ANNAPOLIS -- Anne Arundel County Executive Robert R. Neall unveiled a $20.8 million budget-cutting plan yesterday with an unpleasant choice for county workers: take a 3 percent pay cut, a five-day furlough, or else face at least 322 layoffs.
"We're trying to keep the county solvent and we're trying to continue to accomplish our mission," Mr. Neall said. "The object of this exercise is to be in the black on June 30,"the last day of the fiscal year.
County officials said the cuts in the $616.6 million budget were necessitated primarily by a drop in state aid. The $450 million in budget reductions approved by the General Assembly two weeks ago to balance Maryland's budget reduced aid to Anne Arundel by $7.9 million, on top of a previous $9.3 million cut.
Mr. Neall briefed union representatives yesterday on his proposal and gave them until next Friday to indicate their preference -- the seven-month 3 percent pay cut, layoffs or the furloughs, under which workerswould not be paid for five previously paid holidays or would work five days without pay.
Midlevel managers who are not represented by a union have been given a one-page survey with identical choices.
If unions do not indicate a preference, "we will put them down as layoffs," Mr. Neall warned.
The Republican county executive also announced a plan to reorganize the executive staff, reducing the number of appointees from 27 to 20 at a savings of about $600,000 a year. He has already taken a 7 percent cut in his own pay -- from $75,000 to roughly $70,000 -- and temporarily reduced his staff members' salaries by 5 percent.
Mr. Neall's cost-savings plan includes an additional $5.1 million cut to the public school system, which already had agreed to reduce its budget by a similar amount. The school system accounts for more than half of the county's budget.
The cut is calculated on an assumption that the school board will pass along to its employees the same choices of a 3 percent wage cut, furloughs or layoffs.
Mr. Neall said he plans to allow the school board to make its own choices. But if the board opts to reduce teaching positions or to cut services such as athletics or other extra-curricular activities, "I intend to use my persuasive powers on them," he said.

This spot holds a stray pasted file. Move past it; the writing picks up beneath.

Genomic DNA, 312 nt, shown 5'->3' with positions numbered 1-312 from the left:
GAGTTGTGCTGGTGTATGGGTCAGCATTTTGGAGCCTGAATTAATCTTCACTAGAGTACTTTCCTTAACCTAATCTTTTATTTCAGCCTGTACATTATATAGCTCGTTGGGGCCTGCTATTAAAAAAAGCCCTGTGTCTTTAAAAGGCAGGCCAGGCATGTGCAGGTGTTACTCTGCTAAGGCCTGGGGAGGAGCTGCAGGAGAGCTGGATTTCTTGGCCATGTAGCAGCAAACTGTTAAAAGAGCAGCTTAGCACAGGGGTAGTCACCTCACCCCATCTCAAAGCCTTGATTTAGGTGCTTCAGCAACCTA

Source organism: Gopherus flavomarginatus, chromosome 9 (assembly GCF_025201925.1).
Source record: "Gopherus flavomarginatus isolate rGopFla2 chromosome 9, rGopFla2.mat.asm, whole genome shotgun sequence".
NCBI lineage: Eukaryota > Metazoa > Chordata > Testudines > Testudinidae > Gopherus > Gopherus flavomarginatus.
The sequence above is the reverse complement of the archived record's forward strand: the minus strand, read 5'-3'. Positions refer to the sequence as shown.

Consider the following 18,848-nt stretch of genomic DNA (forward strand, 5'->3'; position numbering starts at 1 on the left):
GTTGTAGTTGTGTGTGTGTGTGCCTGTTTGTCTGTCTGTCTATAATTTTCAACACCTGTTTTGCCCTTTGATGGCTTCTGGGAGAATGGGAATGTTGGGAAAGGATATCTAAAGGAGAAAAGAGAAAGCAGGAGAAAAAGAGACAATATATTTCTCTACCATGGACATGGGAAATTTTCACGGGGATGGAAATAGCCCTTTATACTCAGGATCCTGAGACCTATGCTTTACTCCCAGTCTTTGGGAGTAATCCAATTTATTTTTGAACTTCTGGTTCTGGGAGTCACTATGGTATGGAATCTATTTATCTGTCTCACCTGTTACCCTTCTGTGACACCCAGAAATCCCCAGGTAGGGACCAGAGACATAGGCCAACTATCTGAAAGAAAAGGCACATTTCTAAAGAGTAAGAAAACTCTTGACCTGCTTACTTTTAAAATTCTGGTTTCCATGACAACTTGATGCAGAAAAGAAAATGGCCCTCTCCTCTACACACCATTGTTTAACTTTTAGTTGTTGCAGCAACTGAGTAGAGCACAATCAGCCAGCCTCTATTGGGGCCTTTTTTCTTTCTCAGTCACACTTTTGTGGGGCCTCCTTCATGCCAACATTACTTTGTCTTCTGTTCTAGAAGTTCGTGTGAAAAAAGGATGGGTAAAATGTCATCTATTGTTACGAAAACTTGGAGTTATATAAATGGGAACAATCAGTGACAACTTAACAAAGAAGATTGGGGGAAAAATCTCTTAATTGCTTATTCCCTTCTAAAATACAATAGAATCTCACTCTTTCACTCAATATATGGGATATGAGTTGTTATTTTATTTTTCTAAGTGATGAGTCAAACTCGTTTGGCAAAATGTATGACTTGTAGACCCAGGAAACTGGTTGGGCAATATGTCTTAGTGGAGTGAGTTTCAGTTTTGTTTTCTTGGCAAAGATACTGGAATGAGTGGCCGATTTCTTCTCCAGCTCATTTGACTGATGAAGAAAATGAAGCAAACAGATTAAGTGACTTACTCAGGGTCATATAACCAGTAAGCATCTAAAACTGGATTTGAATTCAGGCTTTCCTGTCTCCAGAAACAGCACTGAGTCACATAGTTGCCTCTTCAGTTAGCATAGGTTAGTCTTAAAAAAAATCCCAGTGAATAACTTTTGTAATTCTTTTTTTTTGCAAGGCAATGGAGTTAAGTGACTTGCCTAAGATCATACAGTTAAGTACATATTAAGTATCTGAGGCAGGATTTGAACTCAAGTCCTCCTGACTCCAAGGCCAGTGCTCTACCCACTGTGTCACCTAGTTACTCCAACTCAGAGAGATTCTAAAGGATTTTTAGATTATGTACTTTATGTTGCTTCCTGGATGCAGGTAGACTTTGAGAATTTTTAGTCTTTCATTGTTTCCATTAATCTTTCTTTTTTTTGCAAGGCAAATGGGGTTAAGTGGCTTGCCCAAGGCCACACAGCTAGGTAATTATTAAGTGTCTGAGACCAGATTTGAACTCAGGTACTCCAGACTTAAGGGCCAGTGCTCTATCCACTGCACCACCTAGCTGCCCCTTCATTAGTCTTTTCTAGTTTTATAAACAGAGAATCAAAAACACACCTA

Those persuasive powers were augmented considerably by the legislature in its recent budget bill. At Mr. Neall's request, an amendment was added giving county leaders broad power to rewrite school budgets and ignore union contracts to keep local government in the black.
BTC Anne Arundel's union leaders said they are opposed to wage concessions of any kind but admit Mr. Neall has given them little choice.
"He's got us feeling between a rock and a hard place," said one union head who declined to be identified. "He's been about three steps ahead of everyone."
Thomas J. Paolino, president of the Teachers Association of Anne Arundel County, said Mr. Neall's plan unfairly places the burden of the budget crisis on the county's 11,000 employees rather than reduce services to the county's 427,239 residents.
"They need to look at programs and services, not employees," Mr. Paolino said..
"If the public wants a top educational system and they want full services, then everyone must be willing to share the burden," he said.
Union leaders point out, for instance, that a seven-month 3 percent wage cut places a greater burden on lower-income employees: a $20,000 worker losing $312 may feel the effects more than a $40,000-a-year manager who losing $682.
Mr. Neall said the cut is fair and he does not intend to negotiate it.
"The people I represent start at a salary of $13,300," said Carol A. Buttrum, president of the American Federation of State, County and Municipal Employees Local 2563, which represents 369 clerical employees. "If you're one of the people in those categories and live from paycheck to paycheck, it's going to hurt."
Nevertheless, wage concessions account for only about one-third of the cuts Mr. Neall proposed.
The county has already cut such categories as travel, supplies and contracts.
Under Mr. Neall's proposal, money previously appropriated for some capital construction, grants for culture and the arts, and staff automobiles also would be reduced.
The county executive warned that he expects Gov. William Donald Schaefer to seek further reductions in local aid before the end of the fiscal year. As a result, Mr. Neall refused to guarantee that he won't ask for additional wage concessions from county workers.
The budget unveiled by Mr. Neall yesterday will be presented to the County Council next month. The five-member council has until Dec. 2 to act on it.